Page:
In this issue of Lois Lane I rub
her blouse off with my eraser and she’s
naked above the waist. I draw circles
for nipples and a couple of Us for
bosoms and she looks like a real woman
now, not that she wasn’t before, even
though she’s just a comic-book character.
But I’m thirteen and in the seventh grade
and I’m sprouting hair where only animals
have it and I smell bad all the time and
my voice is cracking but cracking to depth.
And the girls at school wear short dresses—it’s
’69, a good year for miniskirts
if awful for the war in Vietnam
—and I’m afraid to be too close to them
because it’s such a pleasure. I’m a pig
and they know it but sometimes they pity
me and cross their thighs and their skirts draw up
until I see the tops of their stockings.
I don’t need a girlfriend because I need
one. When I see my first femme naked that
will surely kill me and I mean stone-dead.
The hardening has already begun
in my crotch. Eva Trout caught me looking
at her cleavage yesterday and her thighs
met mine—I mean her eyes met mine, my eyes,
I mean—and spoke, I know what you’re thinking,
and mine replied, It’s not what I’m thinking
but what I’m feeling that makes for this hell,
and she looked away, out of the window,
rain pounding the glass as if the sky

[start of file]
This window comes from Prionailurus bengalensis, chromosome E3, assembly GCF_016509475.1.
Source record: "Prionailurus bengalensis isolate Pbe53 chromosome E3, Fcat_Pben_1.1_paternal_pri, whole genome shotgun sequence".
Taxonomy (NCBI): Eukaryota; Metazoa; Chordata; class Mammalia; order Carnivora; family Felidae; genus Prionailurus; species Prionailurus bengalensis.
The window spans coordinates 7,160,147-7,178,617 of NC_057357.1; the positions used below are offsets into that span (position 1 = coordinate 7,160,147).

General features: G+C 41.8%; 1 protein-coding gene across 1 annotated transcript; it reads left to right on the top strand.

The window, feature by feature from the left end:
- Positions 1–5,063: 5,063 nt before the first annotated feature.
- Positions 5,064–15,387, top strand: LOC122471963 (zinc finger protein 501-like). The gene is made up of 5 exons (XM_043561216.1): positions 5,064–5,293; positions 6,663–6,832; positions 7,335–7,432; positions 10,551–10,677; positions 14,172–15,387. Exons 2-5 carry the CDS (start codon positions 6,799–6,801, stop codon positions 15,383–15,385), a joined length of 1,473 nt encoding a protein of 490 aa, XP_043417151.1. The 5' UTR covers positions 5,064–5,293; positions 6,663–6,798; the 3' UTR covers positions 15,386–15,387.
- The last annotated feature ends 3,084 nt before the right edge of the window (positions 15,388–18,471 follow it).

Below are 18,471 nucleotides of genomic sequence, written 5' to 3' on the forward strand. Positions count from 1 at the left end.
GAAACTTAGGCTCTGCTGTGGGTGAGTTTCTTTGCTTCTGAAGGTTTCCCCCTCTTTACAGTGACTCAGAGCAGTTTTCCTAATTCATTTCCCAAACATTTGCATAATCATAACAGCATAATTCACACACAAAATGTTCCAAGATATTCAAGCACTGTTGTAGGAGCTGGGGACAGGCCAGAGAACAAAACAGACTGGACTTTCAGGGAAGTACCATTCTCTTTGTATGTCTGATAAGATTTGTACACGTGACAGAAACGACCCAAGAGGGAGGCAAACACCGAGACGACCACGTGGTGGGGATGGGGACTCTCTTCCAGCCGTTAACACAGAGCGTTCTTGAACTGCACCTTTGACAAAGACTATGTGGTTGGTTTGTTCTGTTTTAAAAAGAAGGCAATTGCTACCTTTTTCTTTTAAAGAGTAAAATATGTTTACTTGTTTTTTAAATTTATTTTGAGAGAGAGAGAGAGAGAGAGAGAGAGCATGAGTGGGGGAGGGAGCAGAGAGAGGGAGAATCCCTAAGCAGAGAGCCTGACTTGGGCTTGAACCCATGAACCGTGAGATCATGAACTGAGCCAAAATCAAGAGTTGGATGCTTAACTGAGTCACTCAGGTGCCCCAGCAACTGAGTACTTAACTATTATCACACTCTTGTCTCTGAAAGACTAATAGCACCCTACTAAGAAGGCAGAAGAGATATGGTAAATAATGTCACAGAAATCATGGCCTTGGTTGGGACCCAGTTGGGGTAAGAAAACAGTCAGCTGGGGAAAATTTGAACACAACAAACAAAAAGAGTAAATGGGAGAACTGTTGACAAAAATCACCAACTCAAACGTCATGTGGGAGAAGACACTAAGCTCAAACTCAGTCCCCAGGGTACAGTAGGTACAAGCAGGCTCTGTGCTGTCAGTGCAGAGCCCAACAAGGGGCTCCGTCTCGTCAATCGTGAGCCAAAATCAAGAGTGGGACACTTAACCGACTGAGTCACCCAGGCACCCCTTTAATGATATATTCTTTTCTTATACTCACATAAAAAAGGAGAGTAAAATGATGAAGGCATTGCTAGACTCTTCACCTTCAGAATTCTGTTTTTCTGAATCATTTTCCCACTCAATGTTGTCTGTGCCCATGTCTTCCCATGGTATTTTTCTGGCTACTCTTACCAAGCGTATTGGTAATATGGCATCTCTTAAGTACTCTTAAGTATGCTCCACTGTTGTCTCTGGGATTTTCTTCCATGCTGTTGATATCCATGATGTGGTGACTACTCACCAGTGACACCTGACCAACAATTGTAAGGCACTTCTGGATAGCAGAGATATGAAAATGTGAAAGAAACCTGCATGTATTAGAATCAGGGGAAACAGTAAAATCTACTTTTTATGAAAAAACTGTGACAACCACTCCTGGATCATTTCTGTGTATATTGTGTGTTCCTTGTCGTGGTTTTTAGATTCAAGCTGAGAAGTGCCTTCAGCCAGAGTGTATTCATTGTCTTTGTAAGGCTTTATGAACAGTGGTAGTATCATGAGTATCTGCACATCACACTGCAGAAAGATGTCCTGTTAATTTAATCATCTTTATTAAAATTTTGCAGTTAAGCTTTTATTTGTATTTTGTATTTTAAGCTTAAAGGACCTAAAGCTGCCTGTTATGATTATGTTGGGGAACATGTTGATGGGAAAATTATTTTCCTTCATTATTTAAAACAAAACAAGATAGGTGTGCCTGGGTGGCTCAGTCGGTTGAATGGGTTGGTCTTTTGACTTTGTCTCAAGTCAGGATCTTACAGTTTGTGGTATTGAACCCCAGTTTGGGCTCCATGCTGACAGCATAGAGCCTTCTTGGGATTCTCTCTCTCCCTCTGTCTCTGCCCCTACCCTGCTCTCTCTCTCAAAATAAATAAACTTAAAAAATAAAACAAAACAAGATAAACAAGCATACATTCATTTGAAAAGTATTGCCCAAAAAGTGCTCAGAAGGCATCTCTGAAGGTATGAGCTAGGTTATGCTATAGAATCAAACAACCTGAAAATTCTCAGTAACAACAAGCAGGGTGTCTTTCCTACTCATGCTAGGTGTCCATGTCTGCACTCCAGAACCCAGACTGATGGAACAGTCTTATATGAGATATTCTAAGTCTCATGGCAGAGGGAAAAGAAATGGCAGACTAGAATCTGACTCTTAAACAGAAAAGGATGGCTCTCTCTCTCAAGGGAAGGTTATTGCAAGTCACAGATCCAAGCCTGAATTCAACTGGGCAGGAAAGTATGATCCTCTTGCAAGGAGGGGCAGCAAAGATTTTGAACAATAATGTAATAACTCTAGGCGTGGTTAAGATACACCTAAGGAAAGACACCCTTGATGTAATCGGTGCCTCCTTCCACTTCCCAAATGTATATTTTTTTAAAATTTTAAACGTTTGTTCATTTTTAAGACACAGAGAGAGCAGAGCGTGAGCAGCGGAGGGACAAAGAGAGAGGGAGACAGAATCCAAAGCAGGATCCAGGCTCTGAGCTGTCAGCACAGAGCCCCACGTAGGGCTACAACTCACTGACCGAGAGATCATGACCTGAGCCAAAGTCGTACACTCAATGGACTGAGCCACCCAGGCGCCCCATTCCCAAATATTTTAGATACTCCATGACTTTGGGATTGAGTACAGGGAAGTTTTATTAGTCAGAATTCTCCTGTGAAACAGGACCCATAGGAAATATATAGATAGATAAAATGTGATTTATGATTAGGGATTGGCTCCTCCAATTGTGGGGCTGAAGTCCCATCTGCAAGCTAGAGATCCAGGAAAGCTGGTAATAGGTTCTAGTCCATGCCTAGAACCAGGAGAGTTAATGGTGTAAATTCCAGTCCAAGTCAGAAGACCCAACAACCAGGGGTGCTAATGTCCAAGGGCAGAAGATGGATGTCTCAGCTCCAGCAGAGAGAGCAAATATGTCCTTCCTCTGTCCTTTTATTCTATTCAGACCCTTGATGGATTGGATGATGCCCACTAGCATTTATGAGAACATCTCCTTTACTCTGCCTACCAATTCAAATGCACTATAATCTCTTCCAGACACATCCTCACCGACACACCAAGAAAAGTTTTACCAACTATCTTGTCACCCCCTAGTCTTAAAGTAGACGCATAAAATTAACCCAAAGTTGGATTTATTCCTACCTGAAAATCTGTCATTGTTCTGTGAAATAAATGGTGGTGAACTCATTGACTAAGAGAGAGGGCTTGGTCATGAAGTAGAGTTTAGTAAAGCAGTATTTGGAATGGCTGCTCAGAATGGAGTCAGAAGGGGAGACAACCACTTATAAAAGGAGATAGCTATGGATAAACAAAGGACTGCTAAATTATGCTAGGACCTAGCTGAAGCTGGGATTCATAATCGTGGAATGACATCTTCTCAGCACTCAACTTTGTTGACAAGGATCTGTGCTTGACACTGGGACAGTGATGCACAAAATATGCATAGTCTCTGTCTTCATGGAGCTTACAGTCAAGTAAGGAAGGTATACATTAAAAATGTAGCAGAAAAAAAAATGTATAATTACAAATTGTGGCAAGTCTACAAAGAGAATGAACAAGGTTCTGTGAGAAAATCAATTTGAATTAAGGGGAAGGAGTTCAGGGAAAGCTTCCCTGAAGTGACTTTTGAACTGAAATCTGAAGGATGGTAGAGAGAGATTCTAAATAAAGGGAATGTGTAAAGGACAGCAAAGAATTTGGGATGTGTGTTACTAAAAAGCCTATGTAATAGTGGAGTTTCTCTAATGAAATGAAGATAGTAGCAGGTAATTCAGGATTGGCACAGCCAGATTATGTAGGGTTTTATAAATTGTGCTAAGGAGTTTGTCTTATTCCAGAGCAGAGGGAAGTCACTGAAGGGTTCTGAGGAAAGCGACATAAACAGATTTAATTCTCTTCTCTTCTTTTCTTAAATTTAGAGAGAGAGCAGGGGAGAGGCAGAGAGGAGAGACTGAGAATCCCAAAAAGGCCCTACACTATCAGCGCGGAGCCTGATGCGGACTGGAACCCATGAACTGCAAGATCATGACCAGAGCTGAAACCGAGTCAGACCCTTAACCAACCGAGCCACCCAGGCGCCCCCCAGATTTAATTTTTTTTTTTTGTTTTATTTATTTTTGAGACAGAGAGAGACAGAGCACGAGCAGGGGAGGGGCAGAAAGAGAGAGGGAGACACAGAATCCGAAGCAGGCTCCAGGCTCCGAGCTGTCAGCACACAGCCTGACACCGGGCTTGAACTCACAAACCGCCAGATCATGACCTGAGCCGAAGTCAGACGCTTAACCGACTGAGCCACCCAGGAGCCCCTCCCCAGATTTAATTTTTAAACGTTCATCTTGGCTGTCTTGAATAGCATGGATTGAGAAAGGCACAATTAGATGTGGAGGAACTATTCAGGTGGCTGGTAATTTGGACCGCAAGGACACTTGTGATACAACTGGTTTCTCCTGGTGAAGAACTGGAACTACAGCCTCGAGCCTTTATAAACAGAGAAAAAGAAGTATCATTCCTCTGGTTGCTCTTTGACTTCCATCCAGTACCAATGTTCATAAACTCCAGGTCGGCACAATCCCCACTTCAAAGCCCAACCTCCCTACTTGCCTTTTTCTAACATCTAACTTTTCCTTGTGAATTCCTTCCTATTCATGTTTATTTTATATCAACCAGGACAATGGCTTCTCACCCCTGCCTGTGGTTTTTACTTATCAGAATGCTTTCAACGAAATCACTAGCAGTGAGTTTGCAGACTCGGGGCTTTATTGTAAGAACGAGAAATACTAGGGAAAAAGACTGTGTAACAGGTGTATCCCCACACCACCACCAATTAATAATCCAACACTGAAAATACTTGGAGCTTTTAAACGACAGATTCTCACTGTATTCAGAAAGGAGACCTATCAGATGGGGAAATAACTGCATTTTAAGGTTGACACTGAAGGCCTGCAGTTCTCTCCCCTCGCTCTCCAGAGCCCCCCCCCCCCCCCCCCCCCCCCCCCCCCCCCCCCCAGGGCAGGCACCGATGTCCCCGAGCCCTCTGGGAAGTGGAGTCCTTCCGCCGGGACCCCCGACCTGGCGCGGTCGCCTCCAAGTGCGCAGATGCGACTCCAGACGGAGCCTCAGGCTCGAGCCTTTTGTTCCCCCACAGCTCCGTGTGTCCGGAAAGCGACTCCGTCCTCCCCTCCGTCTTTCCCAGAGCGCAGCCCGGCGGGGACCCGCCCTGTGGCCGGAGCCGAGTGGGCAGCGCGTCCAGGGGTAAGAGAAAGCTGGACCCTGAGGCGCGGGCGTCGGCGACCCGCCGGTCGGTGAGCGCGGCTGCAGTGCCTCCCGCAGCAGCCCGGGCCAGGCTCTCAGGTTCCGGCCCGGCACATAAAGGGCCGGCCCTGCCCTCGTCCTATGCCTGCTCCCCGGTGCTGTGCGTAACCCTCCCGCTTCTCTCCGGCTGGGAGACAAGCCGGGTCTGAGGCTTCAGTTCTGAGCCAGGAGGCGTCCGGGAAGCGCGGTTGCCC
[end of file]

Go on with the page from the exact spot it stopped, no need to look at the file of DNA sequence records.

just couldn’t take the beauty of the land
anymore and shamelessly spilled it all
over the earth and then the sun came out
again and was hot and bothered with shame.
Then she looked at me again and her tongue
slipped between her lips and her right eye, or
was it her left, blinked—winked, I mean—my way
and I remembered confirmation at
the Pentecostal church, speaking in tongues
and writhing and falling and being caught
on the way down and gently settled and
stroked until I came to, praising the Lord.
After class I met her in the hall. I
love you, I said. I love you, too, she breathed.
You’re my steady girl now, I said. She said
Yes. I’ll buy you a ring, I said. She said
Yes. I love you, I said. I love you, too,
she said. No man’s ever loved a woman
more, I said. No, she said, biting her lip.
I mean yes, she said—yes is what I mean.
Kiss me, baby, I said. But she wouldn’t
—started to cry and ran down the hall. It
feels good to be a man and I threw up
in the boys’ room, thanking God I was saved.
“I have had poetry published in Ascent, Ohio Journal, South Dakota Review, Santa Barbara Review, Adirondack Review, Worcester Review, Maryland Poetry Review, Descant, Florida Review, South Carolina Review, and many other journals. I have authored three books of poetry: Buffalo Nickel (BrickHouse, 2004), The Weight of the World (BrickHouse, 2006), and The Story of My Lives (at press). I have taught university English in the US, China, and the Palestinian West Bank.” E-mail: asadgale[at]yahoo.com